Ellis Island

By David Caplan

From 1892 to 1954 over fourteen million immigrants were processed at Ellis Island; they processed more immigrants than all other US immigration ports combined. On one day alone, over 11,500 immigrants came through this site. The first immigrant was a young Irish girl name Annie Moore, from County Cork, Ireland. They gave her a $10.00 gold piece to celebrate her accomplishment and it was the most amount of money she had ever had.

They called Ellis Island the “Island of Hope” and the “Island of Tears” because not everyone who arrived was allowed to stay. 2% were sent back to their countries of origin, usually because of a communicable decease like Cholera, Typhoid, Tuberculosis and Yellow Fever. Others were sent back for having a criminal background or exhibiting signs of mental illness. The cost to send immigrants back to their country of origin was absorbed by the same steamship companies that brought them here. Approximately 10% of all immigrants who came through Ellis Island were either hospitalized or quarantined.

In the mid 1920’s Ellis Island became largely a center for deportation and detention. During and after World War II Ellis Island was used to intern German Merchant Marines, enemy aliens and others accused of spying and sabotage. In December of 1941 there were 279 Japanese, 248 Germans and 81 Italians detained at Ellis Island.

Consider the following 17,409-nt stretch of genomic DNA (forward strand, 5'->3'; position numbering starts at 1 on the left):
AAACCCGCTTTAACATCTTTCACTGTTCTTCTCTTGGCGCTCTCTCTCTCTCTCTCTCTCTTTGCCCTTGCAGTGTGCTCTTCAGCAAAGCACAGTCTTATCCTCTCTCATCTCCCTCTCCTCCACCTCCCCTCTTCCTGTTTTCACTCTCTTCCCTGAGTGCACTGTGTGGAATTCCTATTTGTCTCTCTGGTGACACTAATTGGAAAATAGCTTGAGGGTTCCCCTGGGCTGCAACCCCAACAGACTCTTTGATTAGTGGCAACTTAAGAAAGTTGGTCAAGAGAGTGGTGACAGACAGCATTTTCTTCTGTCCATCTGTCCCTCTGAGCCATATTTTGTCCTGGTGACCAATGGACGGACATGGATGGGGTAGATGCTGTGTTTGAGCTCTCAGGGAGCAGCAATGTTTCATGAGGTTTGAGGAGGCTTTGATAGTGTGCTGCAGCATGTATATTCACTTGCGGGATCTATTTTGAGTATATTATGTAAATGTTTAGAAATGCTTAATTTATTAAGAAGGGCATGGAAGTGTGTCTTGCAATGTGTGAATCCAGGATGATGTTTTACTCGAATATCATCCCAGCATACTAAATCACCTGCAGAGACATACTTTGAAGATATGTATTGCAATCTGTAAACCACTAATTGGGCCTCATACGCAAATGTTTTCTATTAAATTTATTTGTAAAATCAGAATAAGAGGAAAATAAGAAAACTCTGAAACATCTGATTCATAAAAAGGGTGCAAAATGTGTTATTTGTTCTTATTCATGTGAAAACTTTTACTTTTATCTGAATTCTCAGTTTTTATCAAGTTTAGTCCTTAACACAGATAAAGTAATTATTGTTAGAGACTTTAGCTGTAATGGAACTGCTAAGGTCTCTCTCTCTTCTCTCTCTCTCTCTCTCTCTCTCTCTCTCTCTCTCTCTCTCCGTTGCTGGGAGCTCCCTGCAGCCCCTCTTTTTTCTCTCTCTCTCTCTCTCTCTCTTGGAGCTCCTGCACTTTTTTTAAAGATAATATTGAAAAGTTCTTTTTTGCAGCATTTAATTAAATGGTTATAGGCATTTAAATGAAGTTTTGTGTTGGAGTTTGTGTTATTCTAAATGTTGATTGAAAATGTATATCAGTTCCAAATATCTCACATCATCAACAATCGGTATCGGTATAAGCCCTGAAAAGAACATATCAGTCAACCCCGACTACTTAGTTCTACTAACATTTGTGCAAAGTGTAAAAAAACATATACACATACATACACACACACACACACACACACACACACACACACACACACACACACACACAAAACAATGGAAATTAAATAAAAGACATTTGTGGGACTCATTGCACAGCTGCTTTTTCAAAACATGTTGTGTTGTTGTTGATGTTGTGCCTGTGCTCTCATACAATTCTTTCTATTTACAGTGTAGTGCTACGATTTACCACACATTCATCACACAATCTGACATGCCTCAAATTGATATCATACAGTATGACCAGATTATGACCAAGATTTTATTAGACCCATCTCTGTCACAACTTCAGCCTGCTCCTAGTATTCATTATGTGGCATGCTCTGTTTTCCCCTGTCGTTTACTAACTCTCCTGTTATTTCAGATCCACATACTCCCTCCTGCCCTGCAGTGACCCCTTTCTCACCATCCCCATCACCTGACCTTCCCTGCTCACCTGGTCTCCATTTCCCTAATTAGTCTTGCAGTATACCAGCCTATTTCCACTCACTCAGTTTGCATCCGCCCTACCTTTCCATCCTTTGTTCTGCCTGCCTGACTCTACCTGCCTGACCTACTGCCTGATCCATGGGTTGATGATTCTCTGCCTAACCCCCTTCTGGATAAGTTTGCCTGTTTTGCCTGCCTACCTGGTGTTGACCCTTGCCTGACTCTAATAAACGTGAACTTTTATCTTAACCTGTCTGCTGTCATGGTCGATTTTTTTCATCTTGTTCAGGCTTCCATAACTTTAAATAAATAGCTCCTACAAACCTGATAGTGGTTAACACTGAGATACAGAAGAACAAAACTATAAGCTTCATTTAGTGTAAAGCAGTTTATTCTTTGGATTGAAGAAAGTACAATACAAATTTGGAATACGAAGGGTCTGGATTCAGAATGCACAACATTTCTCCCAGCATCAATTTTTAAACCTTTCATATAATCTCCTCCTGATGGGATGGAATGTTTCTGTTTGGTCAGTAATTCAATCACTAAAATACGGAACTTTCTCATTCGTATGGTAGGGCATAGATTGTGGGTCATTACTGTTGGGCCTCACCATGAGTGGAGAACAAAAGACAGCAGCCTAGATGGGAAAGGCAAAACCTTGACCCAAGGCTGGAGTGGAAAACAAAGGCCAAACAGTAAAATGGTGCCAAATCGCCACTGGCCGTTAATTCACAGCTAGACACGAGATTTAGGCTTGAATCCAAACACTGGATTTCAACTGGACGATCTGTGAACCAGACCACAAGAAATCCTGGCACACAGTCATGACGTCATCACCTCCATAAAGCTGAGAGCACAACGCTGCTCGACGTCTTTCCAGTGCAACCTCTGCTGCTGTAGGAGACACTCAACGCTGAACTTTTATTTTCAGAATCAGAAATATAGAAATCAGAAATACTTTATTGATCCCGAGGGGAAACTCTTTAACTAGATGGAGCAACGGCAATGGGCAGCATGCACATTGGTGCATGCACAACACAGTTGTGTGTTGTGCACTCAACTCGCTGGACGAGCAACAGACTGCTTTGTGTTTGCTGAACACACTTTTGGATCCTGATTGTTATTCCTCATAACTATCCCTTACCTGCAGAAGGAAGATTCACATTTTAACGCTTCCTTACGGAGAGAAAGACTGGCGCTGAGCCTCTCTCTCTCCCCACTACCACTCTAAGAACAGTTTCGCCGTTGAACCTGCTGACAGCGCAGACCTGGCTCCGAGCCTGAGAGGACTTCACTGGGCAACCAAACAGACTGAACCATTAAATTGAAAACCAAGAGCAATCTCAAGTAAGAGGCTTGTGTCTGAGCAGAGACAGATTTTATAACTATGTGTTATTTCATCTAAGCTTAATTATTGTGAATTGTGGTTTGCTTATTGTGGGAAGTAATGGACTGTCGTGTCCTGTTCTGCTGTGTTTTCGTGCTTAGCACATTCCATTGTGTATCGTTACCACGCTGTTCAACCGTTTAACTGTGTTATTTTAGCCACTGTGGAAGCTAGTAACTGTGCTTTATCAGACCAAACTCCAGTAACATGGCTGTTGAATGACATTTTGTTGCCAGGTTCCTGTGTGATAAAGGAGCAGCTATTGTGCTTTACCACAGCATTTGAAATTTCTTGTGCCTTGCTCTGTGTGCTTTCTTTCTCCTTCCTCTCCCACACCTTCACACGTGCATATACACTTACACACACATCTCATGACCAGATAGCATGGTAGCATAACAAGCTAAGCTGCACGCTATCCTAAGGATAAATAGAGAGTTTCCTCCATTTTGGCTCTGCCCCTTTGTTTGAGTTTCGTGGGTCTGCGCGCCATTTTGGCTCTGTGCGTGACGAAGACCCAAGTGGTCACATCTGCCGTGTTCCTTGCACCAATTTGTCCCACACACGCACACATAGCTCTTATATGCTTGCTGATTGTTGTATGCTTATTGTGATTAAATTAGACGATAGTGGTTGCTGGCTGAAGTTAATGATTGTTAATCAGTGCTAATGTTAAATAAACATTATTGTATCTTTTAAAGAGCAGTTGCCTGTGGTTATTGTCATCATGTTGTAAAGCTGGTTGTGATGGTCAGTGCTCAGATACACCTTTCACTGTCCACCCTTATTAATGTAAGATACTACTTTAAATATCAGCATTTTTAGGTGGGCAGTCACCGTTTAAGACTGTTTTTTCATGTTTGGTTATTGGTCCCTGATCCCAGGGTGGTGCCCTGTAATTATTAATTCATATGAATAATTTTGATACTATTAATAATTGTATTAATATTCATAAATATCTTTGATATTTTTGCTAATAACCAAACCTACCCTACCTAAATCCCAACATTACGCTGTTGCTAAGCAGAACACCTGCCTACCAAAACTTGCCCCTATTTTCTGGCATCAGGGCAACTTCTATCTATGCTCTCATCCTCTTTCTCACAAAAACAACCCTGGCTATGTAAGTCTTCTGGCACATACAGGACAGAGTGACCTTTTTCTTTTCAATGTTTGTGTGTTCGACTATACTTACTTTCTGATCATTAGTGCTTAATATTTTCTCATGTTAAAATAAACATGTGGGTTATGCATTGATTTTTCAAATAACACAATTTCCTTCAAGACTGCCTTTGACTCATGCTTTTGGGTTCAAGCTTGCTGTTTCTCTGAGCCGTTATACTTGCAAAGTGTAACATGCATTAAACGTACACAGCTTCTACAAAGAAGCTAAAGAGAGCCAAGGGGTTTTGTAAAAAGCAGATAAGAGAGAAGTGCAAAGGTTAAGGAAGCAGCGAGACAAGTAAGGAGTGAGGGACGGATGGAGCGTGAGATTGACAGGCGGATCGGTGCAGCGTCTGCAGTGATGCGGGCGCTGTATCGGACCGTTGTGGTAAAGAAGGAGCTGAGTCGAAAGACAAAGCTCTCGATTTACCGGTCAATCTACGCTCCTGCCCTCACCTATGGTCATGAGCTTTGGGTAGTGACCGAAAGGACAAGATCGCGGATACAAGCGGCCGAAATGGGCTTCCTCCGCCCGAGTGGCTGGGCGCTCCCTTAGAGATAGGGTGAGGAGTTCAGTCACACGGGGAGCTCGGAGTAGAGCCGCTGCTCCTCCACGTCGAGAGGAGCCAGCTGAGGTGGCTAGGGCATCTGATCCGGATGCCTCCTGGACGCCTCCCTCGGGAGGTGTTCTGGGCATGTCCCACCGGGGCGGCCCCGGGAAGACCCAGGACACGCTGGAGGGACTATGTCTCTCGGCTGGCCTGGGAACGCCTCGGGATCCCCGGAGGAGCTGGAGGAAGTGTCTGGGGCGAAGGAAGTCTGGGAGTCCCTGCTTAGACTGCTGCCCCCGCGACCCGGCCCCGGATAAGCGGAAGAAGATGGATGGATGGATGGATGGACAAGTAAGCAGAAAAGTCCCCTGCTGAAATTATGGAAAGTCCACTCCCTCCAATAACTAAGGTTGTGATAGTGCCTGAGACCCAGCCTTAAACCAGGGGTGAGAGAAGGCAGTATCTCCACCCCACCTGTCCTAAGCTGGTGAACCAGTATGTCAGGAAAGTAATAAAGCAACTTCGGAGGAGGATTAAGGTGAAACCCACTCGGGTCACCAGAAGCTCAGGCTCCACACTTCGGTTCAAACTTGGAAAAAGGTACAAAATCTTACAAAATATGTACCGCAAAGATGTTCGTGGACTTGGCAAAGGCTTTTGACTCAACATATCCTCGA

Ellis Island has certainly had a major impact on the face of New York City. 175 languages are spoken in NY and 36% of the people who live here today were born outside the United States. That’s why NYC is one of the most ethnically and culturally diverse cities in the world.

Last week’s mystery photo: Grant’s Tomb

Trivia question: Where is Gracie Mansion?

mystery picture
This week’s mystery photo

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